Minister scoops Woman of the Year award

A Kirk minister has been named Woman of the Year at a prestigious awards ceremony.

Rev Aquila Singh said she was stunned and humbled to be recognised at the 12th Scottish Asian and Business Awards in Glasgow.

Aquila Singh
Rev Aquila Singh with her coveted award. Scottish Asian Business Awards.

The Woman of the Year accolade recognises the achievements of an inspirational person who has made a positive impact on society.

Ms Singh, who was ordained and inducted into Fernhill and Cathkin Parish Church in Rutherglen last January, was voted for by the public.

“I am honoured to receive this award, it has been quite a year for me,” she said.

“I began it being ordained and inducted into my first charge, and I ended it winning Woman of the Year.

“It was quite a night with lots worthy people winning awards, including many women.”


Ms Singh, the Church's first female Asian minister who still thinks of herself as the ‘wee lassie from Pollokshields’, said “God worked in many strange and wonderful ways”.

“If you would have told me eight-years-ago that I would become a minister and then win Woman of the Year I would have laughed heartily at the suggestion,” she added.

“I want to thank the Church of Scotland for believing enough in me in the first place and accepting me into the ministry programme.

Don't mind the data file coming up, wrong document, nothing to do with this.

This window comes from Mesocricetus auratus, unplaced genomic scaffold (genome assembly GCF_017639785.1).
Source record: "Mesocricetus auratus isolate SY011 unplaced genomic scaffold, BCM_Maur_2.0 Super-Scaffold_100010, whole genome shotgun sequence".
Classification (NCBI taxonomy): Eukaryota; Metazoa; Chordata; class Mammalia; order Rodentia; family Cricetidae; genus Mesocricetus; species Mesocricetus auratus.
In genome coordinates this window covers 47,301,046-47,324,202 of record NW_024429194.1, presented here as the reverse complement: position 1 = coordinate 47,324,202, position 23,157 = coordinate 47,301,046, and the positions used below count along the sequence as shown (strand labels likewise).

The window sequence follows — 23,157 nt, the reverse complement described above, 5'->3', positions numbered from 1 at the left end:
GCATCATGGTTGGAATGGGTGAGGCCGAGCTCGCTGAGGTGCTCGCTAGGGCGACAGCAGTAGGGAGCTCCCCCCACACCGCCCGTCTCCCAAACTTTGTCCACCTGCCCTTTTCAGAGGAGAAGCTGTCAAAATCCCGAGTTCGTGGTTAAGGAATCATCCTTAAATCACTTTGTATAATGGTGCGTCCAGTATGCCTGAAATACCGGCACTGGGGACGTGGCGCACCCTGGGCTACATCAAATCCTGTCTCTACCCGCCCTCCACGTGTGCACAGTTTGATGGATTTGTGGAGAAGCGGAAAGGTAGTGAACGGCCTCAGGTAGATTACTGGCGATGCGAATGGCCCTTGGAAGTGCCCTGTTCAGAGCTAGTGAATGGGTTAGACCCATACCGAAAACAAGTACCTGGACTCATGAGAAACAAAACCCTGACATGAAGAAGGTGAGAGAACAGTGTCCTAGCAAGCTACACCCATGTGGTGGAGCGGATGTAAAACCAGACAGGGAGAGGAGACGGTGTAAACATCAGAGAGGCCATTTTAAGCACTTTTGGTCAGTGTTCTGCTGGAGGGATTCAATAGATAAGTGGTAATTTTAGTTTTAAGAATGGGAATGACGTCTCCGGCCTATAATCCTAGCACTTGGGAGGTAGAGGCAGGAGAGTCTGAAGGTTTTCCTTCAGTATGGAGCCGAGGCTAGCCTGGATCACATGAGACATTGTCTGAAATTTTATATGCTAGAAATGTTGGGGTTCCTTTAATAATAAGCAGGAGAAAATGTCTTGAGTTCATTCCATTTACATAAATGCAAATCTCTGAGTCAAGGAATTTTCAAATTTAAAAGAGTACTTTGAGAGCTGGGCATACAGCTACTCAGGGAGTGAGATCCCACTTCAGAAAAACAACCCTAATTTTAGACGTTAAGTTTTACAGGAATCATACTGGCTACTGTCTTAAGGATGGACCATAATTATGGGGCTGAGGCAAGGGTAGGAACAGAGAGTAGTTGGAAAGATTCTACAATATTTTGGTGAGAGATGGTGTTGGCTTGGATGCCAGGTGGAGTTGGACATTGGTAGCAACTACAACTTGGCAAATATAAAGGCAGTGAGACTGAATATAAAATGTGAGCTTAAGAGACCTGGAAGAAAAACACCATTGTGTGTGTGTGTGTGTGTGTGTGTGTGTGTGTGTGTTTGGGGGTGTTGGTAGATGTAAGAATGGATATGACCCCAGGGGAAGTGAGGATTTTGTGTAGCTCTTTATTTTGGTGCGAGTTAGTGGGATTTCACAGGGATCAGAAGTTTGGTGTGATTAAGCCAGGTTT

“It was hard work and at times challenging, but I have the most amazing time and made lifelong friends.”

Ms Singh, who was born in Pakistan and moved to Glasgow when she was two, said she felt very blessed to have been called to work for God and the Church.

“I want to acknowledge all the hard work done in churches not only by ministers, but by Deacons, Ordained Local Ministers, Readers, Ministries Development Staff, administration staff and the many other volunteers who work so hard,” she added.


Rev George Cowie, clerk to the Presbytery of Glasgow, congratulated Ms Singh on her win.

“We were delighted to hear that Aquila has been recognised in this way,” he added.

“In many ways, her award acknowledges the increasingly inclusive nature of modern-day Scotland where people from different cultures and backgrounds are valued for the contributions that they make.

“The Church can be part of that story, by welcoming and affirming others.”